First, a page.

With great power comes great responsibility…to kill people. Ten years ago, Tori (Elizabeth Banks) and Kyle Breyer (David Denman) were witnesses to a meteor crash right outside of their home farm in small town Brightburn, Kansas. The crash carried a pod, and inside that pod was a small infant, all alone in the cold, cold world. After repeated failed efforts to conceive, the Breyers agree this was a sign of God answering their prayers for a little one, and they make the decision to raise him, Brandon (Jackson A. Dunn) as their own, never making mention to his true origins.
At eleven, Brandon’s quite the youngster, displaying high-level mental capabilities and emotional intelligence. He’s the average preteen attempting to wade through the awkward phases of life. Everything changes when he hits twelve. There’s the old pod locked beneath wood planks by his parents seemingly emitting a weird, attractive energy. Once Brandon is exposed to it, his kind, affable demeanor changes into something distant and twisted. Destiny is about to be realized. Brightburn, you’ve been put on notice.
Outside of obscure straight-to-DVD and/or SyFy one-offs that I or you have probably never heard of, superhero horror as a legitimate feature feels untapped. So, by that status alone, Brightburn feels like the first to take an honest stab at the question many of us have probably asked at one point or another when viewing our favorite upholder of good: What if (Superhero X) chose to fight for the forces of evil? Well, humanity would be screwed. That largely is the summary of Brightburn, a movie that works fine as an OK-yet-flimsy 91-minute surface-level super-villain spectacle.
The directing credit of the film goes to David Yarovesky. However, this is a Gunn family affair, produced by the most famous one in James and written by his brother Mark and cousin Brian. Those who were hoping for a quasi-intensive character deep dive or social commentary on the role parents play in not only raising their children but recognizing when they’ve failed and need to “cut bait” before a catastrophe happens (i.e. school shooting) might be disappointed. An additional 15-30 minutes may have done the trick in examining relationships and drilling heavily into Brandon’s rapidly devolving/evolving mindset.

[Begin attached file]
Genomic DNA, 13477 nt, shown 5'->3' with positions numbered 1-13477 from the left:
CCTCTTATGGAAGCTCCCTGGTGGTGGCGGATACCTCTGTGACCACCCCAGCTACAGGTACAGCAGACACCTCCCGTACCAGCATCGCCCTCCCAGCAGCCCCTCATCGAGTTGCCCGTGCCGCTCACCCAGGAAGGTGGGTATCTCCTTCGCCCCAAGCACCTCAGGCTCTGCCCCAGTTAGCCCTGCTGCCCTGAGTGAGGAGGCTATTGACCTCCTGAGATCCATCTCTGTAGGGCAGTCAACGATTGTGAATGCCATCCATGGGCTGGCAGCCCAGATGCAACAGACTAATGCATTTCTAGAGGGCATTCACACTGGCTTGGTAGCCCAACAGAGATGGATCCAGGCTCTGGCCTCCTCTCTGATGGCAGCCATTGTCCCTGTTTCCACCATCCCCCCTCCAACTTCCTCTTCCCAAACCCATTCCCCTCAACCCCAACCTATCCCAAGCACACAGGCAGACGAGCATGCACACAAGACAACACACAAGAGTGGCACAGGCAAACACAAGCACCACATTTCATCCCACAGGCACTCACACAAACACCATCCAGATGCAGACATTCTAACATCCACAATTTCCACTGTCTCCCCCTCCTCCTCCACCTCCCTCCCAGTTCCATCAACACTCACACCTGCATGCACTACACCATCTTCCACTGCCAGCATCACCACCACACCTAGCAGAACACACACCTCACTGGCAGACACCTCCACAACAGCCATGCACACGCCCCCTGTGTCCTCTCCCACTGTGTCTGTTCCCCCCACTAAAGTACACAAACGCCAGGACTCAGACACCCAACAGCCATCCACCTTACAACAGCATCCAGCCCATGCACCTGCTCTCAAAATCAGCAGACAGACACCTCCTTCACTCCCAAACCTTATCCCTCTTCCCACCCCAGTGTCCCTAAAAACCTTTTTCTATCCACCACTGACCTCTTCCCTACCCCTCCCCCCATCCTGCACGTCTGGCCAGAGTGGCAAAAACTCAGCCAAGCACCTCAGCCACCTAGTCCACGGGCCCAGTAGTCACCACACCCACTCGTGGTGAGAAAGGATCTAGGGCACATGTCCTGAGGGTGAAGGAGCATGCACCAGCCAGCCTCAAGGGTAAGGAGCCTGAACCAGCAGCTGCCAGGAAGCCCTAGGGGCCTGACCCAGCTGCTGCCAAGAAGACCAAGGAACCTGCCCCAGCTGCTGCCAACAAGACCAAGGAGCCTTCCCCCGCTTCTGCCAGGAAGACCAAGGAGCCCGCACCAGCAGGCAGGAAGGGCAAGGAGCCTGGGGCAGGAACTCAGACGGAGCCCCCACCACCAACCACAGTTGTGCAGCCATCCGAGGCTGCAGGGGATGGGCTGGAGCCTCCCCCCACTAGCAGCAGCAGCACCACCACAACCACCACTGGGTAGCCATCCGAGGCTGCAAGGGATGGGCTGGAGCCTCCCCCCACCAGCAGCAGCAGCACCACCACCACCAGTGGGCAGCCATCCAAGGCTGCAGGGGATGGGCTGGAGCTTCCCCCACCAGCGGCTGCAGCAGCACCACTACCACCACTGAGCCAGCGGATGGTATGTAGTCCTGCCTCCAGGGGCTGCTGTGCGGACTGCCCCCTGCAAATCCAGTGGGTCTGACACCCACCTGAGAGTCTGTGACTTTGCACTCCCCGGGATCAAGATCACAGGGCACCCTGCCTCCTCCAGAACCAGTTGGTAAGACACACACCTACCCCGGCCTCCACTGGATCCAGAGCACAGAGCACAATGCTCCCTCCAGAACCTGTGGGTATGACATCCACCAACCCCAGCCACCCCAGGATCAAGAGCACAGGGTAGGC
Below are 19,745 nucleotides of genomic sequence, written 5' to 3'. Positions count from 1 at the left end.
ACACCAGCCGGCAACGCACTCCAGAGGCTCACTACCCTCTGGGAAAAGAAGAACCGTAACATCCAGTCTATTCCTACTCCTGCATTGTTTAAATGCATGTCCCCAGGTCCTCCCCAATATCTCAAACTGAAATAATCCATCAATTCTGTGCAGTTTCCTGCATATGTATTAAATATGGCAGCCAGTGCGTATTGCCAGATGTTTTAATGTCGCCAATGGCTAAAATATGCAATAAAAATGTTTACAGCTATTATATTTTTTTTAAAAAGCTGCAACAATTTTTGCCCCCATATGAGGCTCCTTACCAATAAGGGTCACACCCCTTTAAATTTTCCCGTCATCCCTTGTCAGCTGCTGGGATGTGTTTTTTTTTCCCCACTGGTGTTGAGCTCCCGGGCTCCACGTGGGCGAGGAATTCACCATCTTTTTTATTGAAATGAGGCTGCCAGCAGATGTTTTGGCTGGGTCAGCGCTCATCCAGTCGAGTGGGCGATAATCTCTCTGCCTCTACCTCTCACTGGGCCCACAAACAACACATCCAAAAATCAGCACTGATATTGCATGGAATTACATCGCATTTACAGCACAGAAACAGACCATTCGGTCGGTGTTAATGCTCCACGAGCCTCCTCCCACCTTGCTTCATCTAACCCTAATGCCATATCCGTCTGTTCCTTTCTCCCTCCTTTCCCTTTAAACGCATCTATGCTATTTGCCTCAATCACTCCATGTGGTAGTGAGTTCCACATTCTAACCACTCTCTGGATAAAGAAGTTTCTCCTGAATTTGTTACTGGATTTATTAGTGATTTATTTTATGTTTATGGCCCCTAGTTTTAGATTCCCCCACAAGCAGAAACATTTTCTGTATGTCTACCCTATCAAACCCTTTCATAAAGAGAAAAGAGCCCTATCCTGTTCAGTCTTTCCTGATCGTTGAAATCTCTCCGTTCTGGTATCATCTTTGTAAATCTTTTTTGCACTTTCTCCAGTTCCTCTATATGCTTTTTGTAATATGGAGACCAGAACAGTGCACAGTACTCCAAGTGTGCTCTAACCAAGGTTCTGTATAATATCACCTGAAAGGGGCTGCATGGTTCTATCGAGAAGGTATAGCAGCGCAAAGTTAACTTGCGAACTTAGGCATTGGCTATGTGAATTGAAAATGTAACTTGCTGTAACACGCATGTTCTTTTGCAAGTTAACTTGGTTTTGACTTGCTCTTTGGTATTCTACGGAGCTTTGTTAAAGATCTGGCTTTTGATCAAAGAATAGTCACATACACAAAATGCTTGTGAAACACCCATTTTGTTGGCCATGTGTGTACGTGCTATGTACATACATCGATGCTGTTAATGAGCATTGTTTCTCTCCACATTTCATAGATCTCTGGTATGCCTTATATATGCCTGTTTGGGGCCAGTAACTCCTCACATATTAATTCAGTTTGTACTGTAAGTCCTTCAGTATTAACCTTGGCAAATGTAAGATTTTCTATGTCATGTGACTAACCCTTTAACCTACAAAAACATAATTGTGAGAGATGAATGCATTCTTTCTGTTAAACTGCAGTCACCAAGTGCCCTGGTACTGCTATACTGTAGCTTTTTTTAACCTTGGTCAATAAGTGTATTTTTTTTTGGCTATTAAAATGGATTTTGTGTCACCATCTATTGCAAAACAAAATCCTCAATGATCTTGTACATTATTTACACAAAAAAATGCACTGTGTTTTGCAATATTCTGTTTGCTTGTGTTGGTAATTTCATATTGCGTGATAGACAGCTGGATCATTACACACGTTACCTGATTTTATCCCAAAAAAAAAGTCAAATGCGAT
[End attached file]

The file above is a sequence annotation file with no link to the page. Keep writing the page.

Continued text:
As presented, though, Brightburn plays as a straight superhero slasher with nonexistent build to when Brandon finally becomes what he is, shortchanging the internal morality battle. Granted, Chronicle had a similar issue, but it also took significant time in strengthening the bond between the three leads along with peppering in environmental backstory on what makes them who they are, something Brightburn would have benefited from.
Operating on a budget of less than ten million, the production isn’t really the problem. Yarovesky, cinematographer Michael Dallatorre, composer Timothy Williams, and the entire sound department contribute to a slick and effectively tight film containing unique eviscerations, with two to three standout scenes that do not shy away from the bloodletting. Problem is, the WHOA! factor that they would have carried is reduced significantly because much of their content were in the trailers. Worse, the one scene of mass destruction I’m confident everyone was interested in is given epilogue treatment, sadly (probably budgetary more so than anything—still unfortunate).
Cast-wise, Banks and Denman display strong couple chemistry, showing two sides of the parental prism once things start to go haywire in unwavering support and detached skepticism. Upon initial time spent, young Dunn’s performance comes off as clunky and out-of-place. That’s until the realization hits that he’s playing the role exactly as he should be. For all intents and purposes, Brandon is an alien who looks like one of us but shares nothing with common with us. Should a follow up be green-lit—which is no guarantee with the opening box office performance—it would be interesting to see Dunn grow into a harbinger of doom.
I can’t be the only one who finds it hilariously interesting that Man of Steel and Brightburn hold essentially the same score on Rotten Tomatoes, right? More of an 80’s slasher and less of a compelling character deconstruction, Brightburn is enjoyably light popcorn fare (minus the R rating) showing only flickers here and there of being something hovering with stronger substance.
Photo credits go to polygon.com, hollywoodreporter.com, and inverse.com.
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